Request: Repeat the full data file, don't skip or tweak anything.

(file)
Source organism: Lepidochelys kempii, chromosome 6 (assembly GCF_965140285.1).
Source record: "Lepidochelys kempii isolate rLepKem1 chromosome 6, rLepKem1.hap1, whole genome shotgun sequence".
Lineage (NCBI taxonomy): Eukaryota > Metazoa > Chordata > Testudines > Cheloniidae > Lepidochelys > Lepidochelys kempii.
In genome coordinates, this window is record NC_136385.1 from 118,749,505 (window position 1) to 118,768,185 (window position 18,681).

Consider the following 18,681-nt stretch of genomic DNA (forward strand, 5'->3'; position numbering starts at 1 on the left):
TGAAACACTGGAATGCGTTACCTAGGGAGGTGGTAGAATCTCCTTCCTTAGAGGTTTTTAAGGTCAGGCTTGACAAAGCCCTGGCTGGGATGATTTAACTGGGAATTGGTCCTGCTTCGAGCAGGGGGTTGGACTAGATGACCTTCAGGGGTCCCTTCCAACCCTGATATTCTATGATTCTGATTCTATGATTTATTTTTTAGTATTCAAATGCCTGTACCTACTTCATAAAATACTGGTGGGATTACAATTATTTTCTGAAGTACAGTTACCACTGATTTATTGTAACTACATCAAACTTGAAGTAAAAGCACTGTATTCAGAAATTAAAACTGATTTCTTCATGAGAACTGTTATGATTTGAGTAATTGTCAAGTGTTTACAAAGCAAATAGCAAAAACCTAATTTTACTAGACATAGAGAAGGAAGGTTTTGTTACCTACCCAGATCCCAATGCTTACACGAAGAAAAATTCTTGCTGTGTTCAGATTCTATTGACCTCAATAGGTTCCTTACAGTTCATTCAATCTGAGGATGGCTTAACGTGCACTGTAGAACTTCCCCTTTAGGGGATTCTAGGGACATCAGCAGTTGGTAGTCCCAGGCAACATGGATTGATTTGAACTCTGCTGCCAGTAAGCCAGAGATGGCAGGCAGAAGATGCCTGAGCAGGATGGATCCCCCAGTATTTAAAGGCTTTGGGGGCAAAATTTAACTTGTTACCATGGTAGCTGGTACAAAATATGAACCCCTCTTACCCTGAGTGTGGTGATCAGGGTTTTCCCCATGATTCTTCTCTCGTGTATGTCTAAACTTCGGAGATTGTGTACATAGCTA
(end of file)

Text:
Source organism: Lepidochelys kempii, chromosome 6 (assembly GCF_965140285.1).
Source record: "Lepidochelys kempii isolate rLepKem1 chromosome 6, rLepKem1.hap1, whole genome shotgun sequence".
Lineage (NCBI taxonomy): Eukaryota > Metazoa > Chordata > Testudines > Cheloniidae > Lepidochelys > Lepidochelys kempii.
In genome coordinates, this window is record NC_136385.1 from 118,749,505 (window position 1) to 118,768,185 (window position 18,681).

Consider the following 18,681-nt stretch of genomic DNA (forward strand, 5'->3'; position numbering starts at 1 on the left):
TGAAACACTGGAATGCGTTACCTAGGGAGGTGGTAGAATCTCCTTCCTTAGAGGTTTTTAAGGTCAGGCTTGACAAAGCCCTGGCTGGGATGATTTAACTGGGAATTGGTCCTGCTTCGAGCAGGGGGTTGGACTAGATGACCTTCAGGGGTCCCTTCCAACCCTGATATTCTATGATTCTGATTCTATGATTTATTTTTTAGTATTCAAATGCCTGTACCTACTTCATAAAATACTGGTGGGATTACAATTATTTTCTGAAGTACAGTTACCACTGATTTATTGTAACTACATCAAACTTGAAGTAAAAGCACTGTATTCAGAAATTAAAACTGATTTCTTCATGAGAACTGTTATGATTTGAGTAATTGTCAAGTGTTTACAAAGCAAATAGCAAAAACCTAATTTTACTAGACATAGAGAAGGAAGGTTTTGTTACCTACCCAGATCCCAATGCTTACACGAAGAAAAATTCTTGCTGTGTTCAGATTCTATTGACCTCAATAGGTTCCTTACAGTTCATTCAATCTGAGGATGGCTTAACGTGCACTGTAGAACTTCCCCTTTAGGGGATTCTAGGGACATCAGCAGTTGGTAGTCCCAGGCAACATGGATTGATTTGAACTCTGCTGCCAGTAAGCCAGAGATGGCAGGCAGAAGATGCCTGAGCAGGATGGATCCCCCAGTATTTAAAGGCTTTGGGGGCAAAATTTAACTTGTTACCATGGTAGCTGGTACAAAATATGAACCCCTCTTACCCTGAGTGTGGTGATCAGGGTTTTCCCCATGATTCTTCTCTCGTGTATGTCTAAACTTCGGAGATTGTGTACATAGCTA